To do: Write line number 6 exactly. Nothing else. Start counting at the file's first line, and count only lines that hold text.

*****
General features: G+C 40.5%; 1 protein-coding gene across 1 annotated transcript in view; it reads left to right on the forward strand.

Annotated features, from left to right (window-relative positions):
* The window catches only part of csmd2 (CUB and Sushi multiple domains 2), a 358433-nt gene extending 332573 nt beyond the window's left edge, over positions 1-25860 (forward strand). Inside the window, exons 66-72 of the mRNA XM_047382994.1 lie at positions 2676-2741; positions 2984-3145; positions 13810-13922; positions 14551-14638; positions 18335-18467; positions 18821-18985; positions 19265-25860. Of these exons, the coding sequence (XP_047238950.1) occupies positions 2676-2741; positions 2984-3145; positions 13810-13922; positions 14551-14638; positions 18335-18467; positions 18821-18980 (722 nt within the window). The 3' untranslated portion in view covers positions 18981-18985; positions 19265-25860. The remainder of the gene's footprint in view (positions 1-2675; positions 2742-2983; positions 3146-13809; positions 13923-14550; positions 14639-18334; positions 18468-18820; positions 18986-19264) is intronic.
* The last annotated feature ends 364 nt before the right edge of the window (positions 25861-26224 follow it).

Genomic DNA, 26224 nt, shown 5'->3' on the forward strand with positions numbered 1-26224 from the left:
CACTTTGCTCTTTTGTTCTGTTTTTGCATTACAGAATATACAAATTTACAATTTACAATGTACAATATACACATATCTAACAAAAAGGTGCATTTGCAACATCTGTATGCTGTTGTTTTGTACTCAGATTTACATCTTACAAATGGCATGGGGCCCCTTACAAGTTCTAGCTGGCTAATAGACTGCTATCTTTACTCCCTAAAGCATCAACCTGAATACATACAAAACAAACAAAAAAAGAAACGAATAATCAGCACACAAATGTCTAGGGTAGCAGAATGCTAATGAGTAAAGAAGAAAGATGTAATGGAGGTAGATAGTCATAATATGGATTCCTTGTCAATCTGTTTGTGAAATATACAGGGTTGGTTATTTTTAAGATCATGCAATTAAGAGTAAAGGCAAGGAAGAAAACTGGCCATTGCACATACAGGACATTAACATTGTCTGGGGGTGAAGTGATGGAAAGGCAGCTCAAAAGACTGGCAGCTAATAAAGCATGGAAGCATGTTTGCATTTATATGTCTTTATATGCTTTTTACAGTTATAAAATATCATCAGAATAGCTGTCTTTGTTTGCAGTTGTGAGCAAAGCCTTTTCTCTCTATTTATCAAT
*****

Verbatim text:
CACTTTGCTCTTTTGTTCTGTTTTTGCATTACAGAATATACAAATTTACAATTTACAATGTACAATATACACATATCTAACAAAAAGGTGCATTTGCAACATCTGTATGCTGTTGTTTTGTACTCAGATTTACATCTTACAAATGGCATGGGGCCCCTTACAAGTTCTAGCTGGCTAATAGACTGCTATCTTTACTCCCTAAAGCATCAACCTGAATACATACAAAACAAACAAAAAAAGAAACGAATAATCAGCACACAAATGTCTAGGGTAGCAGAATGCTAATGAGTAAAGAAGAAAGATGTAATGGAGGTAGATAGTCATAATATGGATTCCTTGTCAATCTGTTTGTGAAATATACAGGGTTGGTTATTTTTAAGATCATGCAATTAAGAGTAAAGGCAAGGAAGAAAACTGGCCATTGCACATACAGGACATTAACATTGTCTGGGGGTGAAGTGATGGAAAGGCAGCTCAAAAGACTGGCAGCTAATAAAGCATGGAAGCATGTTTGCATTTATATGTCTTTATATGCTTTTTACAGTTATAAAATATCATCAGAATAGCTGTCTTTGTTTGCAGTTGTGAGCAAAGCCTTTTCTCTCTATTTATCAAT